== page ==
Ten Comments on Obama in Cairo – Still Accumulating, Not Expending Capital-- Daniel Levy
This piece was also published at TPM Café
The Obama team´s remarkable wordsmithery and the president´s unparalleled capacity for delivery were exquisitely on display again today in Cairo. But this speech should perhaps be remembered as much for what was not said. Gone was the arrogance and lecturing: there was no lavishing of praise on Egypt´s undemocratic leader – the word ‘Mubarak´ was not even mentioned once. Out too was the purple finger version of democratization and even the traditional American condescension toward the Palestinian narrative. But perhaps most remarkably of all, the words ‘terror´ or ‘terrorism´ did not pass the president´s lips. Here was a leader and a team around him smart enough to acknowledge that certain words have become too tainted, too laden with baggage, their use has become counter-productive, today the Global War on Terror framing was truly laid to rest.
Barack Obama: Israel's true friend
Gideon Levy Open Democracy
Gideon Levy is a journalist with the Israeli newspaper, Ha'aretz
The United States president’s meeting with Israel’s prime minister offers Israel a future it must grasp, says Gideon Levy. 25 - 05 - 2009 It's already clear: the United States president is a great friend of Israel. If Barack Obama continues what he started in his meeting with Binyamin Netanyahu on 18 May 2009, he might prove to be the friendliest president to Israel ever. Richard M Nixon saved Israel from the Arab states in 1973, and Obama is about to save Israel from itself.
Nixon sent Israel arms and ammunition at a critical time, and Obama is sending - at a time no less critical - the substance of a complete peace plan, a plan that would save Israel. All that remains is whether Obama stays determined and decisive as he was in the White House summit. In one moment he changed Washington's madness and the attitude toward the Israeli occupation. Now it will be seen if he succeeds in altering the same madness in Jerusalem and Tel Aviv.
The Hermeneutics of Antisemitism by Keith Kahn Harris
in the UK Jounal New Jewish Thought is well worth a read.
The title may sound obscure, but the analysis of the way that the debate over anitsemitism is played out is not.
The following statement has been issued by the Australian Jewish Democratic Society: We write as supporters of the State of Israel and align ourselves with those who seek a negotiated two-state solution to the Israeli-Palestinian conflict. Though the current hostilities in Gaza and Lebanon are but another round in this long-standing conflict, we have no hesitation in unreservedly condemning those, chiefly in Hamas and Hezbollah, who have triggered the current escalation of hostilities.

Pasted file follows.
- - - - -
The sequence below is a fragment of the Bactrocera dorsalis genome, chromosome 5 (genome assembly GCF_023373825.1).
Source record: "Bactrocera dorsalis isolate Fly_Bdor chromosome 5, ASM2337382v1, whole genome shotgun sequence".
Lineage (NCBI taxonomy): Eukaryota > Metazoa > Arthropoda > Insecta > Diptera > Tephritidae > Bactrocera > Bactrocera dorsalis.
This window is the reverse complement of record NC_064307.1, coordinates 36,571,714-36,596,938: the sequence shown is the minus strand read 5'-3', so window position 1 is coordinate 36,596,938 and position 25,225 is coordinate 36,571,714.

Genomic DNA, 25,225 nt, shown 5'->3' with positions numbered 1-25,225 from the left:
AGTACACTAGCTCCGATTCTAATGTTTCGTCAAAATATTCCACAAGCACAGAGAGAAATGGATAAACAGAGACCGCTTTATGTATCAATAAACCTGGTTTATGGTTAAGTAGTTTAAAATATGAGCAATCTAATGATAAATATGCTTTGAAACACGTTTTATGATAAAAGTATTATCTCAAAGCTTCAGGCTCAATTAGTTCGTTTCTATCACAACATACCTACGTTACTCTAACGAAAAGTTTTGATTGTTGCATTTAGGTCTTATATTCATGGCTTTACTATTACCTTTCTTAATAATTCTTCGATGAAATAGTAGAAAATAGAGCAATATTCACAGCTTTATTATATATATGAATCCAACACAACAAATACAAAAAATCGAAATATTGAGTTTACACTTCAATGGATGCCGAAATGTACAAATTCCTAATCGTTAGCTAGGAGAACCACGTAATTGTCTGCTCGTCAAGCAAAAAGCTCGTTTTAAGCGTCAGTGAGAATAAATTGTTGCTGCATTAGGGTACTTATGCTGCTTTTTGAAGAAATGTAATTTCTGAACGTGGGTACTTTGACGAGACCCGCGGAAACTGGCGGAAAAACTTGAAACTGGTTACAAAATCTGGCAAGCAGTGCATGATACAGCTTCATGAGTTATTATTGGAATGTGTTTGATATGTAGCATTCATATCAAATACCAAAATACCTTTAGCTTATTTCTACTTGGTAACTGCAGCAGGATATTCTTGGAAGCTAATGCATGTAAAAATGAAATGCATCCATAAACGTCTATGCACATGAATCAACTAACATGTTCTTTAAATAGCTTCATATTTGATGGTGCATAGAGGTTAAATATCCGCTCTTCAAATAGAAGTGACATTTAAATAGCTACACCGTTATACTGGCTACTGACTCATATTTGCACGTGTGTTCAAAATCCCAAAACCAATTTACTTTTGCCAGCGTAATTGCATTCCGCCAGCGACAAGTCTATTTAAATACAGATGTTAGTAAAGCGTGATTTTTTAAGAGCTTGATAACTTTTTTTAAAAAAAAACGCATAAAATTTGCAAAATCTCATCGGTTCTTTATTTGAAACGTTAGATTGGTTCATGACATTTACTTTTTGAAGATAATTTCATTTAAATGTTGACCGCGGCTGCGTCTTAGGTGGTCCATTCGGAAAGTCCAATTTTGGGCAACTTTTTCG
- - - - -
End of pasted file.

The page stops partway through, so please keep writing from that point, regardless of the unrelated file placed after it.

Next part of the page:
I came across this speech--it is still highly relevant.
David Grossman's speech at the Rabin memorial - November 2006
This was published as an opinion piece in the Australian Jewish News (2 April 2009) The AJDS is puzzled that the Australian Jewish News (26 March 2009) regards as front-page news an Anti-Defamation Commission report by Dr Phillip Mendes about events that took place nearly a decade ago.
Debate within our community on Arab-Jewish dialogue is always important, but a particular person's anecdotal experience with a now defunct academic organisation in which two out of three of his adversaries were Jewish, provides no basis to conclude that dialogue is worthless.
This is my personal take on Philip Mendes' recent report for the Anti-Defamation Commission of Bnai Brith. Not only is it an attack on intercommunal dialogue, but a not-so-subtle attempt to discredit the AJDS and the Palestinian intellectual class (who should not be put into the same basket). It is reflective of the type of argument used by many on the right to discredit all critics of Israeli policy
It is intellectually, a flawed and disingenous piece of writing. The blog is my personal opinion.